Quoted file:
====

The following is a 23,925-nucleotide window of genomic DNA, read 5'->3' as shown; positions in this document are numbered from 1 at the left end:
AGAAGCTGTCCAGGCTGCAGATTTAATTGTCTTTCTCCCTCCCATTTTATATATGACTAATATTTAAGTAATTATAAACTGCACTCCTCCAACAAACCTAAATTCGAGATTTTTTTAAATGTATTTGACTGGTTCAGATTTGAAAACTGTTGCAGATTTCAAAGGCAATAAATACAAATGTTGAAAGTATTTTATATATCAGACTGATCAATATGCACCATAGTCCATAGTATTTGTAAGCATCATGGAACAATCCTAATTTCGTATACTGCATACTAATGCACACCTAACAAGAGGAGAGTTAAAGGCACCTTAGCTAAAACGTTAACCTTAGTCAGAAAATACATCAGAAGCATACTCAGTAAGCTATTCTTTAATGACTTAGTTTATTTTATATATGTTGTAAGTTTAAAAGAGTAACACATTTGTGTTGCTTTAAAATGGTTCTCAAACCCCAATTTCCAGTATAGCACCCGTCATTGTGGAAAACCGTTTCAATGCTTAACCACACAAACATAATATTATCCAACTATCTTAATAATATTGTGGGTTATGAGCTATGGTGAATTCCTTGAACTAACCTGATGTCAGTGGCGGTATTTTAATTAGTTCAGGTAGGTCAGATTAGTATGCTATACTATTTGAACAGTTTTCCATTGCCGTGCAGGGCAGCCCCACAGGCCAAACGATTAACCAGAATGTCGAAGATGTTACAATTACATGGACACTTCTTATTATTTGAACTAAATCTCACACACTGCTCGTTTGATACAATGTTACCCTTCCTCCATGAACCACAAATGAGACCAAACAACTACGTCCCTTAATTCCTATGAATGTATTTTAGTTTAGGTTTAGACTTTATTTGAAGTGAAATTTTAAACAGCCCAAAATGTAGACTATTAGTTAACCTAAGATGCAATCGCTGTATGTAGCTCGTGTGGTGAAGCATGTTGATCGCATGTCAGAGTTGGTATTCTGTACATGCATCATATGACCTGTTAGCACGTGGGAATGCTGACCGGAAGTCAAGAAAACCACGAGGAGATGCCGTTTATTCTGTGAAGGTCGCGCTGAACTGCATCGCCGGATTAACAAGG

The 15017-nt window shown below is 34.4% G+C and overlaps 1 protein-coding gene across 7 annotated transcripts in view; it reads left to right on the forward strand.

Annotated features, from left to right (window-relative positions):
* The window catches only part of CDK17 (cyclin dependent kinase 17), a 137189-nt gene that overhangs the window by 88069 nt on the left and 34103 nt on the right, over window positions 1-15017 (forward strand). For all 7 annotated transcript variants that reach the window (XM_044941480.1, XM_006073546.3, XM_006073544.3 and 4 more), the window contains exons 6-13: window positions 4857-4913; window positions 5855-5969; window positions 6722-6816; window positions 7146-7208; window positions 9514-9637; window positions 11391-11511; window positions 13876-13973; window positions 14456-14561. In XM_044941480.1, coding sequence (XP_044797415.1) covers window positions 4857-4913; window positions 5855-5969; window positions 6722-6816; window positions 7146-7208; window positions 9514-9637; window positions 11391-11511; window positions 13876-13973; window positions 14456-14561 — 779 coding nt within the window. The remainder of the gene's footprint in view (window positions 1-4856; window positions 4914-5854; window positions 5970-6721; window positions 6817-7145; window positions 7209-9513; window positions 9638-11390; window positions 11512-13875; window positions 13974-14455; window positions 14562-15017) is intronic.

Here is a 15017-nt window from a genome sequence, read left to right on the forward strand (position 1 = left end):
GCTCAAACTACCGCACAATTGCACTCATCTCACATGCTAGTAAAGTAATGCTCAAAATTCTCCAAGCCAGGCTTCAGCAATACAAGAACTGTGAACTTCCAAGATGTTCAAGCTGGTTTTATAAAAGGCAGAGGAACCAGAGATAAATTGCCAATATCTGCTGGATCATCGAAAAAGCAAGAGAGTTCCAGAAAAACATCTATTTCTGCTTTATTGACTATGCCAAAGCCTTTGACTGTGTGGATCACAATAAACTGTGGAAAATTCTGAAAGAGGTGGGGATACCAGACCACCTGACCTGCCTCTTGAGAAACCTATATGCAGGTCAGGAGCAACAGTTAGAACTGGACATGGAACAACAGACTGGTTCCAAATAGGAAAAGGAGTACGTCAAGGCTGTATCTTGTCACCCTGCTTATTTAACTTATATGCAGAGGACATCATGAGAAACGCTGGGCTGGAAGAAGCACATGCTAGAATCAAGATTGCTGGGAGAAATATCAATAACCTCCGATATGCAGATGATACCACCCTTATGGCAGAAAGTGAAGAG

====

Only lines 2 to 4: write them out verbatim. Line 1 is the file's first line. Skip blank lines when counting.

AGAAGCTGTCCAGGCTGCAGATTTAATTGTCTTTCTCCCTCCCATTTTATATATGACTAATATTTAAGTAATTATAAACTGCACTCCTCCAACAAACCTAAATTCGAGATTTTTTTAAATGTATTTGACTGGTTCAGATTTGAAAACTGTTGCAGATTTCAAAGGCAATAAATACAAATGTTGAAAGTATTTTATATATCAGACTGATCAATATGCACCATAGTCCATAGTATTTGTAAGCATCATGGAACAATCCTAATTTCGTATACTGCATACTAATGCACACCTAACAAGAGGAGAGTTAAAGGCACCTTAGCTAAAACGTTAACCTTAGTCAGAAAATACATCAGAAGCATACTCAGTAAGCTATTCTTTAATGACTTAGTTTATTTTATATATGTTGTAAGTTTAAAAGAGTAACACATTTGTGTTGCTTTAAAATGGTTCTCAAACCCCAATTTCCAGTATAGCACCCGTCATTGTGGAAAACCGTTTCAATGCTTAACCACACAAACATAATATTATCCAACTATCTTAATAATATTGTGGGTTATGAGCTATGGTGAATTCCTTGAACTAACCTGATGTCAGTGGCGGTATTTTAATTAGTTCAGGTAGGTCAGATTAGTATGCTATACTATTTGAACAGTTTTCCATTGCCGTGCAGGGCAGCCCCACAGGCCAAACGATTAACCAGAATGTCGAAGATGTTACAATTACATGGACACTTCTTATTATTTGAACTAAATCTCACACACTGCTCGTTTGATACAATGTTACCCTTCCTCCATGAACCACAAATGAGACCAAACAACTACGTCCCTTAATTCCTATGAATGTATTTTAGTTTAGGTTTAGACTTTATTTGAAGTGAAATTTTAAACAGCCCAAAATGTAGACTATTAGTTAACCTAAGATGCAATCGCTGTATGTAGCTCGTGTGGTGAAGCATGTTGATCGCATGTCAGAGTTGGTATTCTGTACATGCATCATATGACCTGTTAGCACGTGGGAATGCTGACCGGAAGTCAAGAAAACCACGAGGAGATGCCGTTTATTCTGTGAAGGTCGCGCTGAACTGCATCGCCGGATTAACAAGG

The 15017-nt window shown below is 34.4% G+C and overlaps 1 protein-coding gene across 7 annotated transcripts in view; it reads left to right on the forward strand.

Annotated features, from left to right (window-relative positions):